I throw away anything that is too old. Moldy food, something I cooked or prepared that is over 5 days old or questionable in any way. Anything that is a meat product or has oil or grease in it. Those things can't be composted. Things that no one liked and I can't think of any other way to use them up also get tossed.
All my veggie waste that can't be used or frozen in some way gets composted. This is the slimy, moldy or nasty looking veggie waste -- not the good stuff.
Preserve it in some way:
All these things can be cut up and frozen with no further blanching or other steps required, so if they are going bad or looking uglier -chop em up and freeze em:
- Bell Peppers
- Hot Chili Peppers-if I have lots sometimes I pull out the food processor and blend em all up into a minced pulp that I then lay out flat in baggies and freeze. When I want some kick to add to something I just pull it out of the freezer and break off a little chunk.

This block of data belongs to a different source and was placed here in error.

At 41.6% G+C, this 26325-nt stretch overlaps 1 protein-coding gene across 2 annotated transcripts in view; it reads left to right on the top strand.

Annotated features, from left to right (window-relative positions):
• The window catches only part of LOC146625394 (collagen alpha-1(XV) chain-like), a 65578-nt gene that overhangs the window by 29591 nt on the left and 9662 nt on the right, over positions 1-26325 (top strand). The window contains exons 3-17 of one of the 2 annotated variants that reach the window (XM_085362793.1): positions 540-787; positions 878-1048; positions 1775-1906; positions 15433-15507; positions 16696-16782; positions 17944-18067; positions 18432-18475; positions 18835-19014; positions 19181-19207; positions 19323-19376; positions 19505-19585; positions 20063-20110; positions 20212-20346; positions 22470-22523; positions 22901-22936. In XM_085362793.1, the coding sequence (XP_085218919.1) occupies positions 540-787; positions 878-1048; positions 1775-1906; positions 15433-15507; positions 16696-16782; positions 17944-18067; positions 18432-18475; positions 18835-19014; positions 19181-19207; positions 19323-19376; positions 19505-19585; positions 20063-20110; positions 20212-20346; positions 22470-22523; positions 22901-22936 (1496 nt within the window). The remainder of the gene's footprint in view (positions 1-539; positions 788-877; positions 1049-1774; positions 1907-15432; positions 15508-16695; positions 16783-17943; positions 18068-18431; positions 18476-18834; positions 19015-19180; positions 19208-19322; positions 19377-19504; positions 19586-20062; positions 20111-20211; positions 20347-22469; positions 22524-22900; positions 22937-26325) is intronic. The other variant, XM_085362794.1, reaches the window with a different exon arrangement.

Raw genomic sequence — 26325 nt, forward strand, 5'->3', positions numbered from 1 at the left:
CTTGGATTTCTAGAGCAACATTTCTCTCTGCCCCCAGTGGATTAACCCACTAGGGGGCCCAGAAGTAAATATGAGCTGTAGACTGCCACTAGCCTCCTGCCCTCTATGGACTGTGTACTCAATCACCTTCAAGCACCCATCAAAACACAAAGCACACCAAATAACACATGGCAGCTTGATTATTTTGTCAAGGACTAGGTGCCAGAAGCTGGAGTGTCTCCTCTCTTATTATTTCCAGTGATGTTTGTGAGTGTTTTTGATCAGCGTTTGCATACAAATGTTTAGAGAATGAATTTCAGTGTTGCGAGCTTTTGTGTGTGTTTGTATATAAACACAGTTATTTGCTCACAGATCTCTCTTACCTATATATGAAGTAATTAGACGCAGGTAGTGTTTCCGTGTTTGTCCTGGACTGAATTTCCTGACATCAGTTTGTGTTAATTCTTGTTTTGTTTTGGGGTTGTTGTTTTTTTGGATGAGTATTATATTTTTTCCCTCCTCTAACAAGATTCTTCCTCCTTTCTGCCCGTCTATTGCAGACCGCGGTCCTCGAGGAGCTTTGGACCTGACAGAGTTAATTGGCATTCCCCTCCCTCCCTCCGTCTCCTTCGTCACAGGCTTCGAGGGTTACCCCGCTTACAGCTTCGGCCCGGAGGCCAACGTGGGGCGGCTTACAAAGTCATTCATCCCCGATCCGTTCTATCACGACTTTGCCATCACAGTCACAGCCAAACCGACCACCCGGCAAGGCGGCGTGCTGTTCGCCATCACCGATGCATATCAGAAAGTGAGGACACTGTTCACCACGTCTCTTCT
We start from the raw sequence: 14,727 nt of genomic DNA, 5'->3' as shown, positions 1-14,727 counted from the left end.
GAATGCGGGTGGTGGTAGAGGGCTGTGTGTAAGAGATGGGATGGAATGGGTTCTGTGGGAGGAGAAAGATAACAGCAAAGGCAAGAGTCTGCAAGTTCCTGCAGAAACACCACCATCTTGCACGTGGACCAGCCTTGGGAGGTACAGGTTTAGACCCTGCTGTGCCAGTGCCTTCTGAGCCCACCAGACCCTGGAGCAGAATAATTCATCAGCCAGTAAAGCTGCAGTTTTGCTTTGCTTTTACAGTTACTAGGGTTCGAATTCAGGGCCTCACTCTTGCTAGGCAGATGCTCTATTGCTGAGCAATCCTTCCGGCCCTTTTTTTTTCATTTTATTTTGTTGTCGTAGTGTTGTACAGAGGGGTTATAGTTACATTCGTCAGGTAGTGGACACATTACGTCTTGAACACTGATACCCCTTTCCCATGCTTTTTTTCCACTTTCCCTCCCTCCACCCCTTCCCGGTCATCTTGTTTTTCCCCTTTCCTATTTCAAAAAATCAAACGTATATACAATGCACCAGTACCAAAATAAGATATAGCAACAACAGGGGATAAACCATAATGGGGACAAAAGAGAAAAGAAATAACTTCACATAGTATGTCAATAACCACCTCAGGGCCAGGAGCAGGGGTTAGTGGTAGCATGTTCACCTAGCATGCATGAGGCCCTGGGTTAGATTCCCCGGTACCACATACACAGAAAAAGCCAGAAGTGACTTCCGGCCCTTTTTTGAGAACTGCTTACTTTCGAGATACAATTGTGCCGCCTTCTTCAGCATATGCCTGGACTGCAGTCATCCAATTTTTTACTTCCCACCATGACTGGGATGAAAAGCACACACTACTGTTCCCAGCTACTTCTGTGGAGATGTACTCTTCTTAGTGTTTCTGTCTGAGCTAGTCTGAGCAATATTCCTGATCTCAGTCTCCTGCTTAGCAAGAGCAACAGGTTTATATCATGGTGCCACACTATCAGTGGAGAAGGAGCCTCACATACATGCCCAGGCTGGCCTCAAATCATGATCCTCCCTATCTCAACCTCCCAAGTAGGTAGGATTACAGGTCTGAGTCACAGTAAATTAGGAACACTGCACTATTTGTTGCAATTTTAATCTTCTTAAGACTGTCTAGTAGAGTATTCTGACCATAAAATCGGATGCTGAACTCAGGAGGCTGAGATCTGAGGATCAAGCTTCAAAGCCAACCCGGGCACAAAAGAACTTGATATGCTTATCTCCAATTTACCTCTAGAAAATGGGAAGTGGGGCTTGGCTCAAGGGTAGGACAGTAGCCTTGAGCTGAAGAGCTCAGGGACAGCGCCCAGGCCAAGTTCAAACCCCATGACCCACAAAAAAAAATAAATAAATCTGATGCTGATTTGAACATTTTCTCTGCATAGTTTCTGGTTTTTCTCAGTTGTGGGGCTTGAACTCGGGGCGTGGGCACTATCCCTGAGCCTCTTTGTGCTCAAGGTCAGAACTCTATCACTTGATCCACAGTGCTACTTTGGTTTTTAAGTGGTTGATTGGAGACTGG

- Peeled Garlic
- Berries of all kinds
- Fresh pineapple
- Fresh melons
- Bananas in the peel or peeled
- Tomatoes-when these thaw you can simply pull off the skins as they thaw under running water.No blanching off the peels. I freeze mine from my garden all summer long and then make tomato sauce in the slow winter months.
- Stone fruits like peaches, nectarines, apricots and plums
- Ginger - I store mine in the freezer whole and simply grate what I need as I use it.
All of these things when frozen can be used later in recipes where you will be cooking the items. Or in the case of berries and stone fruit you can make sauces, smoothies, whatever with them.
For example: once you've frozen celery you can't use it in your tuna salad -it won't be crunchy but it's fine for soup or stock, or other dishes.
I just make a pile of what needs to be cut up and dealt with as I sort. Then I chop and package everything at once. Mushrooms can be frozen if partially cooked (sauteed) and most other veggies only need a slight dip in boiling water so that you can freeze them. Google blanching vegetables and you can see how to do it.